Philip Hudson
Grand Panjandrum
 
Posts: 1707
Joined: Thu Feb 23, 2006 4:41 am
Location: Texas

Re: WEBINAR

Postby damoge » Thu Jan 24, 2013 10:40 pm

would seem highly unlikely that any place in Uganda would have a name from Latin, despite the fact that it might be a sere location, or a verdant one...
Everything works out, one way or another
damoge
Lexiterian
 
Posts: 105
Joined: Sat Feb 06, 2010 8:49 pm
Location: End of the Earth

Re: WEBINAR

Postby damoge » Thu Jan 24, 2013 10:41 pm

thanks for looking it up for me. I need to find more resources that would allow me to do this myself, but have no time to develop a list...
Everything works out, one way or another
damoge
Lexiterian
 
Posts: 105
Joined: Sat Feb 06, 2010 8:49 pm
Location: End of the Earth

Re: WEBINAR

Postby Philip Hudson » Thu Jan 24, 2013 11:05 pm

With web browsers like Google, research is no sweat. Just enter the word "serere" and you have a number of references to search. It odesn't always work but it did with serere whi did not know. I already know sere.
It is dark at night, but the Sun will come up and then we can see.
Philip Hudson
Grand Panjandrum
 
Posts: 1707
Joined: Thu Feb 23, 2006 4:41 am
Location: Texas

Re: WEBINAR

Postby MTC » Fri Jan 25, 2013 9:08 am

"Sere" is a favorite of poets, e.g.:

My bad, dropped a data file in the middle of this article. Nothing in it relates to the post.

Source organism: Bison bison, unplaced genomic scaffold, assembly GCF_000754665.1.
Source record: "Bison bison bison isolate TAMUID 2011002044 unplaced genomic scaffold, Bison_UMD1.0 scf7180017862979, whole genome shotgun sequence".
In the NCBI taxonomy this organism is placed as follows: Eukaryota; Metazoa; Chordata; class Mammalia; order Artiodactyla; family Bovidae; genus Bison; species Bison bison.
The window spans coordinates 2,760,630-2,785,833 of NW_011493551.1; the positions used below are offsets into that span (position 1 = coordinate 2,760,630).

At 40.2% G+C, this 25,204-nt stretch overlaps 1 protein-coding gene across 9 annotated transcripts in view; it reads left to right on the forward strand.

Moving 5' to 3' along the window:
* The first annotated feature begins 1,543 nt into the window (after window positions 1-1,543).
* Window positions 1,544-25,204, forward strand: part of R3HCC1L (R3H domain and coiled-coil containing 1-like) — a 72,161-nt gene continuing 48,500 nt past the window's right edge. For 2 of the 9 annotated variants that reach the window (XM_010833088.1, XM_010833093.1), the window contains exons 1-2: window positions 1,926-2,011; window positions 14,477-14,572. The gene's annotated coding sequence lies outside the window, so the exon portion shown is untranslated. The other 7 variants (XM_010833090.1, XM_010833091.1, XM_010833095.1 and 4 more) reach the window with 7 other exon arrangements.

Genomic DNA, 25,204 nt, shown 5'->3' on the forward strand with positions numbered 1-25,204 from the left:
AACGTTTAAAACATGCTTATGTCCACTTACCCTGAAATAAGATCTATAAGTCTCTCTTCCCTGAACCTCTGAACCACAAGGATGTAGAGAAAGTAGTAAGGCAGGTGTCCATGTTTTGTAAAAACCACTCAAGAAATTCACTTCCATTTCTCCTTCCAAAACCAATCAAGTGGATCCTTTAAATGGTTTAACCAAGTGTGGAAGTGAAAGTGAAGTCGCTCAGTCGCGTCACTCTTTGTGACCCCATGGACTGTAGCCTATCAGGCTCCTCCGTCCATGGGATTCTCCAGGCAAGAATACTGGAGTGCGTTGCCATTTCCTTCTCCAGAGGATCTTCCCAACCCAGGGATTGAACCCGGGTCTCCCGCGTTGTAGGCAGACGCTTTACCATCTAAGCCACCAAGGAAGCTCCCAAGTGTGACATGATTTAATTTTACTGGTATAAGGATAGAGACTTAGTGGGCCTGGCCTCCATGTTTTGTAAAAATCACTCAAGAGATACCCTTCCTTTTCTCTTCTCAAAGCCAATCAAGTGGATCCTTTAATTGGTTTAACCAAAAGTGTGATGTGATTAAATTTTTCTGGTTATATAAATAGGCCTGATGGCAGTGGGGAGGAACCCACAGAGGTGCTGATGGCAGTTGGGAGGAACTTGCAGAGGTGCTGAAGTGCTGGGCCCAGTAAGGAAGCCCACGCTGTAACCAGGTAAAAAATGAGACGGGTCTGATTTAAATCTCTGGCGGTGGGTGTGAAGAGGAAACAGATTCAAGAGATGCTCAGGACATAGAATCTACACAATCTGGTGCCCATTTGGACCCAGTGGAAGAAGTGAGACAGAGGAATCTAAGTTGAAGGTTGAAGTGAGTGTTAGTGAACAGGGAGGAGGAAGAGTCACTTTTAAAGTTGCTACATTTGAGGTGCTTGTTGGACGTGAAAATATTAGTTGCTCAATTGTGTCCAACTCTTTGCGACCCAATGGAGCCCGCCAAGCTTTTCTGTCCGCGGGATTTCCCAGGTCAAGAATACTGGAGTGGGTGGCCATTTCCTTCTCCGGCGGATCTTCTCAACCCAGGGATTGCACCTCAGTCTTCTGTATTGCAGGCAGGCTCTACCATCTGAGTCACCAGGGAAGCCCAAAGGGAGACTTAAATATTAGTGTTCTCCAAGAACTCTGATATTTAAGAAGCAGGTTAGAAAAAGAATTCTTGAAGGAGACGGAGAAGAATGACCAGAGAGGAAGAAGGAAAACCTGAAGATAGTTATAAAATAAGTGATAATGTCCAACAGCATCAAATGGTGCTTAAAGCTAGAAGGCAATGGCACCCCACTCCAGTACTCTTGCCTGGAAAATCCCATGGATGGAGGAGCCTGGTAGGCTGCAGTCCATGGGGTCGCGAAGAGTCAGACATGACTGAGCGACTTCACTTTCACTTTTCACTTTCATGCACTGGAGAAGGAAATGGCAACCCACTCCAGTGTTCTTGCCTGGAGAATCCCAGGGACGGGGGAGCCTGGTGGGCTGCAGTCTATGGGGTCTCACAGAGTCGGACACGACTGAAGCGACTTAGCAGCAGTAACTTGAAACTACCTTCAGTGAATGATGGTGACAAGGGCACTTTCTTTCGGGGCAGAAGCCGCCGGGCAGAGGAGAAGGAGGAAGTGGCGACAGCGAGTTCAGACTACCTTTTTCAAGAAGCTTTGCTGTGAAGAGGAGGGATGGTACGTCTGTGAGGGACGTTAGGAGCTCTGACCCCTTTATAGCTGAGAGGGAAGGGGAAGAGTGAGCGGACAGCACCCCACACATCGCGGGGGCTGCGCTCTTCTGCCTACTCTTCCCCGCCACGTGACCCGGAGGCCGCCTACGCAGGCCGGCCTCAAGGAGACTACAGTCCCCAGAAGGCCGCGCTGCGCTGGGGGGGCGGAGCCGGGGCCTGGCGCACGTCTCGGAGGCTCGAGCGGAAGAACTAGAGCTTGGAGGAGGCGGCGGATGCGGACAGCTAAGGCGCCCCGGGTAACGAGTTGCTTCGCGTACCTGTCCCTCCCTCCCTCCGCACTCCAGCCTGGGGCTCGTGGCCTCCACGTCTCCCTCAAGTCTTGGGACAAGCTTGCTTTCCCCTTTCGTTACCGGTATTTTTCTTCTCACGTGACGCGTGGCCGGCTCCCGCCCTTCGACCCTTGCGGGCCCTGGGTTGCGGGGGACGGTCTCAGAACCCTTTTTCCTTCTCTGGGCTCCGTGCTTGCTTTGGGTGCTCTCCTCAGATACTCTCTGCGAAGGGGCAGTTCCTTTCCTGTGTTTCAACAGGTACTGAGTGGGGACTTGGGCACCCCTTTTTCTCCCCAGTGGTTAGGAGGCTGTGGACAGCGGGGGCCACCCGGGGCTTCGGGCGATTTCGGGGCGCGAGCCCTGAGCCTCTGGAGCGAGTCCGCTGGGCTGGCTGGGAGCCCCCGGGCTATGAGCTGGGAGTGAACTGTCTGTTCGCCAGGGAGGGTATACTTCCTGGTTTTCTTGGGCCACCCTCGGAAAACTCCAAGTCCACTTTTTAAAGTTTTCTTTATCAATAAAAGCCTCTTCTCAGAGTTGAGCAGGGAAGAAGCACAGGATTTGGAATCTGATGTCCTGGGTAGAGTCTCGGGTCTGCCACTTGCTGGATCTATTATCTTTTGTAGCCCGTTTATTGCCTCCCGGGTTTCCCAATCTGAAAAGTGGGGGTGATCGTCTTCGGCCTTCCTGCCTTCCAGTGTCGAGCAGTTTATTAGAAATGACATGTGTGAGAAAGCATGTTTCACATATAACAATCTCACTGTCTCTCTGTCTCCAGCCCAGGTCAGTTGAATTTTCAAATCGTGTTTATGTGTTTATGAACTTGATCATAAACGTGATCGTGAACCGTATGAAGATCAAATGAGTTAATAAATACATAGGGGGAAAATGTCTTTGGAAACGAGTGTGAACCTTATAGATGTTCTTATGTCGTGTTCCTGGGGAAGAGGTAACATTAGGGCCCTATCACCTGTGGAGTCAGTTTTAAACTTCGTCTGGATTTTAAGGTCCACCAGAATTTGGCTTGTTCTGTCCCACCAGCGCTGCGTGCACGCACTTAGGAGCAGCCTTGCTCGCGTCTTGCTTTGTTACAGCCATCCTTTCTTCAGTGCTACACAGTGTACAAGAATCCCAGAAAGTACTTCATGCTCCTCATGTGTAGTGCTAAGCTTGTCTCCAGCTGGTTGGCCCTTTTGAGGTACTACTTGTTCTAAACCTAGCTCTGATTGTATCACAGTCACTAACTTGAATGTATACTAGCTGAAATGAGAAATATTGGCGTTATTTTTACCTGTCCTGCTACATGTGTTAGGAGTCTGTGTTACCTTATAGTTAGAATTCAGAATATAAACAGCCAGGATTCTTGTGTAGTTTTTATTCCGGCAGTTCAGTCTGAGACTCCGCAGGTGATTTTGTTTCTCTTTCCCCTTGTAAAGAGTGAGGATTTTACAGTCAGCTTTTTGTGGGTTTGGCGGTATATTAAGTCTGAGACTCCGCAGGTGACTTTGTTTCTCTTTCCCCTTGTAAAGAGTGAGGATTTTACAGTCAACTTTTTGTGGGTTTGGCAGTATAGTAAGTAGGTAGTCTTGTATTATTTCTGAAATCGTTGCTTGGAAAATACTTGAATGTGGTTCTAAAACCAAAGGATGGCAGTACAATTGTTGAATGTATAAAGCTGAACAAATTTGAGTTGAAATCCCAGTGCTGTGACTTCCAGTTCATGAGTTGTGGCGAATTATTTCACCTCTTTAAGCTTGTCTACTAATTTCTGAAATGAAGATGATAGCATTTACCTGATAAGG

I have lived long enough. My way of life
Is fall'n into the sere, the yellow leaf,
And that which should accompany old age,
As honor, love, obedience, troops of friends,
I must not look to have, but, in their stead,
Curses, not loud but deep, mouth-honor, breath
Which the poor heart would fain deny and dare not.

Macbeth, Act 5, Scene 3

Not content with poetry, "sere" has traveled far afield to Ecology where it means "a natural succession of plant (or animal) communities, esp. a full series from uncolonized habitat to the appropriate climax vegetation."

I found this unexpected meaning of "sere" while looking for poetic usage, through serendipity.
MTC
Grand Panjandrum
 
Posts: 1068
Joined: Mon Apr 05, 2010 11:40 am
Location: Pasadena

Re: WEBINAR

Postby Philip Hudson » Fri Jan 25, 2013 1:21 pm

Serendipity may be the best way to come upon knowledge. Thank you, MTC, for this expansion of the meaning of sere. I think it may be a less useful word for its expansion since it includes a variety or series of environments. But we cannot control the way of words. It is good to try to keep up with them.

You aren't suggesting that the etymology of sere is similar to that of series are you?
It is dark at night, but the Sun will come up and then we can see.
Philip Hudson
Grand Panjandrum
 
Posts: 1707
Joined: Thu Feb 23, 2006 4:41 am
Location: Texas

Re: WEBINAR

Postby gailr » Fri Jan 25, 2013 3:42 pm

Well, he did italicize the first syllable of serendipity... :wink:
User avatar
gailr
Grand Panjandrum
 
Posts: 1945
Joined: Tue Mar 15, 2005 11:40 am

Next

Return to Good Word Discussion

Who is online

Users browsing this forum: Bing [Bot], Yahoo [Bot] and 2 guests